I've always got to start with G'Day, its Aussie to start with G'Day. G'day is short for"good day to you".
I have been having a visit from my son David, my daughter Annie and her boyfriend Michael for the last few days. It has been nice, I have missed them after leaving them behind in Wagga when I moved here. They have all gone out together to see a band tonight, with Mum's taxi service of course.
I am quite pleased with myself at the moment because having to find my way around Canberra has been a challenge to my memory and I have been doing quite well at remembering my direction and street names. Something I have not had to do for quite some time, as I knew my way around easily where I lived before here. I am beginning to enjoy driving around the city now.
I rang my cousin Ellen who lives in Scone the other night. My god can she talk! But I guess that's o.k. because I only talk to her every couple of years. She is on my Dad's side of the family. She is a font of knowledge about our family history and always talks about all that stuff, which I find interesting. Her dad was my fathers elder brother. All the uncles and aunties on that side of the family are gone now.
This Friday past was A.N.Z.A.C. day. I went to the march here in Canberra which was pretty special because I have never been to one here before.
Special because this is our nation's capital.
Special because there were 30.000 people who turned up for the march and ceremony, here in Canberra , a record.
Because each year we see less and less able bodied marchers who were servicemen and women in WW2. None now from WW1.
But more spectators each year to acknowledge their efforts in our countries history.
Special because I saw lots of children, both in the march and doing their bit for the march, like the little girl guides giving out sprigs of rosemary for remembrance to the public.
Before my Dad died he used to get quite disappointed that the marches and their spectators seemed to be dwindling. He would be pleased to see that nowadays ANZAC day has gone through a resurgence and lots more people turn up now. He used to get upset at the thought that the service persons who lost their lives in the service of our country were being forgotten.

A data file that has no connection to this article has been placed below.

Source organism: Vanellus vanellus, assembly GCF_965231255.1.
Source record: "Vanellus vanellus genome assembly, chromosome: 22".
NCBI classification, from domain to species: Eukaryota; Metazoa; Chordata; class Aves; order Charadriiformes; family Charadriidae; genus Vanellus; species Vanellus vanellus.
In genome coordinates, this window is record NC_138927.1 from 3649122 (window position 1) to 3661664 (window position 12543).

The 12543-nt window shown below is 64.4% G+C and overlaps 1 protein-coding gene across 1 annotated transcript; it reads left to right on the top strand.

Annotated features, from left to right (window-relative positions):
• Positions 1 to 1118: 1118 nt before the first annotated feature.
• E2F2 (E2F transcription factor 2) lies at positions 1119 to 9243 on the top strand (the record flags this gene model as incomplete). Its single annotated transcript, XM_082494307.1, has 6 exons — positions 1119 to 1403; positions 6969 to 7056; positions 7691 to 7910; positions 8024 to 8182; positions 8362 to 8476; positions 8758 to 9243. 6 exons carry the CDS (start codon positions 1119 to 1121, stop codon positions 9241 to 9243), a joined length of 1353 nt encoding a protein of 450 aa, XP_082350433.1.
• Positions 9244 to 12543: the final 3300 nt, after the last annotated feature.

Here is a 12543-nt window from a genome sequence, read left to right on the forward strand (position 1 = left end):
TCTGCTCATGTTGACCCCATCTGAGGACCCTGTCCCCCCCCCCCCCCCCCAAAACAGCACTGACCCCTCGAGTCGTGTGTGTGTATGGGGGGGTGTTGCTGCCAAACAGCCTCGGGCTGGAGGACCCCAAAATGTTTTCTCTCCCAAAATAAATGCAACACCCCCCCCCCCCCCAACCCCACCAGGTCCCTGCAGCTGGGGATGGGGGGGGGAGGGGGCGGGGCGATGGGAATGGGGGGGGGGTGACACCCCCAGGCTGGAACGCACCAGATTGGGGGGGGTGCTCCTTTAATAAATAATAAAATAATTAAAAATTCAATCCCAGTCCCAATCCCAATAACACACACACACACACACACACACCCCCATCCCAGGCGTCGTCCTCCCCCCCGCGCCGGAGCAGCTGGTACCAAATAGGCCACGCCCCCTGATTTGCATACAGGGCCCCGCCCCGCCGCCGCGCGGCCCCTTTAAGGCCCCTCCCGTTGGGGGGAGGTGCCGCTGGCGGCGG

I was also pleased that I kept my emotions under control at the march. I haven't always managed it. Not just because of my Dad and my army upbringing but because it is so bloody sad to see the old guys up there so proud of themselves and yet so sad for their mates who didn't manage to come back from the war.
My most memorable ANZAC day was when I was 14 years old and Dad took my sister and I to the dawn service at the war cemetery in Singapore. Perfect lines of white marble headstones, lots and lots of them slowly becoming illuminated by the rising sun. Which in turn slowly made the names readable in the early morning sunlight. Very emotional. The names of unknown soldiers, Aussie sons, many of whom were barely old enough to go to war. Younger than my own sons are now. Which brings me to; the prompt for Sunday scribblings this week. "The Future of our Planet"
You may say I'm a dreamer but I'm not the only one.
I hope one day you'll join us
And the world will live as one.
Great words, I wonder if we will ever manage it?
No, I guess not, not while men take the power to lead other men, the way they do into war.
While man is so greedy,dishonest in their greed and unwilling to give in for the sake of peace.
I suppose that might be at odds with someone who has grown up in the army environment that I have. But maybe , just maybe, I learnt some things along the way.
Bye Love Linda.